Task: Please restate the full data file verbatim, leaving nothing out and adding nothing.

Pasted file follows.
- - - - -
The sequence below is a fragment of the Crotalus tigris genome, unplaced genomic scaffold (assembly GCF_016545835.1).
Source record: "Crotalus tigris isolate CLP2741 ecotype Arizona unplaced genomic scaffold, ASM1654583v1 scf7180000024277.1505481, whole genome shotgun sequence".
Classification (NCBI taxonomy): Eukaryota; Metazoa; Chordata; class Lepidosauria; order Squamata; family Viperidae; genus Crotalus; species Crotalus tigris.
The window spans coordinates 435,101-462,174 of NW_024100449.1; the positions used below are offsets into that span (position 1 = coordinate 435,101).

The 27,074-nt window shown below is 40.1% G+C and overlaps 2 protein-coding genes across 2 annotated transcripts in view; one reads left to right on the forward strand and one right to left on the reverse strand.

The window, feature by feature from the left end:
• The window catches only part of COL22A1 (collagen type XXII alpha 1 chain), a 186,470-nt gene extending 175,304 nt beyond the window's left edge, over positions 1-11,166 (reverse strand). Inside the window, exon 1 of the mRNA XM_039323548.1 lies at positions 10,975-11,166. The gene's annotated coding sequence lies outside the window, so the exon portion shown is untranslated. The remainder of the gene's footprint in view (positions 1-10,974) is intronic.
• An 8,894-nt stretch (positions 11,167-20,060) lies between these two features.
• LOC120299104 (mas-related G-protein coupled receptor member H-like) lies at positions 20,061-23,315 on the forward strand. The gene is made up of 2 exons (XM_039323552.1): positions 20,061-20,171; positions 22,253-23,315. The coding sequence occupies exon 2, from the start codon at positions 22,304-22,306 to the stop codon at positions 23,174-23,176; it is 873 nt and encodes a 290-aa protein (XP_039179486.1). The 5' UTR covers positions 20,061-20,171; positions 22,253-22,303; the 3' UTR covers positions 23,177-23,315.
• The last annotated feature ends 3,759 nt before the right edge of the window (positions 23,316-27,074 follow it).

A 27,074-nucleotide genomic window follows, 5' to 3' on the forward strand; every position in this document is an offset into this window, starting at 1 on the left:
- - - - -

The sequence below is a fragment of the Crotalus tigris genome, unplaced genomic scaffold (assembly GCF_016545835.1).
Source record: "Crotalus tigris isolate CLP2741 ecotype Arizona unplaced genomic scaffold, ASM1654583v1 scf7180000024277.1505481, whole genome shotgun sequence".
Classification (NCBI taxonomy): Eukaryota; Metazoa; Chordata; class Lepidosauria; order Squamata; family Viperidae; genus Crotalus; species Crotalus tigris.
The window spans coordinates 435,101-462,174 of NW_024100449.1; the positions used below are offsets into that span (position 1 = coordinate 435,101).

The 27,074-nt window shown below is 40.1% G+C and overlaps 2 protein-coding genes across 2 annotated transcripts in view; one reads left to right on the forward strand and one right to left on the reverse strand.

The window, feature by feature from the left end:
• The window catches only part of COL22A1 (collagen type XXII alpha 1 chain), a 186,470-nt gene extending 175,304 nt beyond the window's left edge, over positions 1-11,166 (reverse strand). Inside the window, exon 1 of the mRNA XM_039323548.1 lies at positions 10,975-11,166. The gene's annotated coding sequence lies outside the window, so the exon portion shown is untranslated. The remainder of the gene's footprint in view (positions 1-10,974) is intronic.
• An 8,894-nt stretch (positions 11,167-20,060) lies between these two features.
• LOC120299104 (mas-related G-protein coupled receptor member H-like) lies at positions 20,061-23,315 on the forward strand. The gene is made up of 2 exons (XM_039323552.1): positions 20,061-20,171; positions 22,253-23,315. The coding sequence occupies exon 2, from the start codon at positions 22,304-22,306 to the stop codon at positions 23,174-23,176; it is 873 nt and encodes a 290-aa protein (XP_039179486.1). The 5' UTR covers positions 20,061-20,171; positions 22,253-22,303; the 3' UTR covers positions 23,177-23,315.
• The last annotated feature ends 3,759 nt before the right edge of the window (positions 23,316-27,074 follow it).

A 27,074-nucleotide genomic window follows, 5' to 3' on the forward strand; every position in this document is an offset into this window, starting at 1 on the left: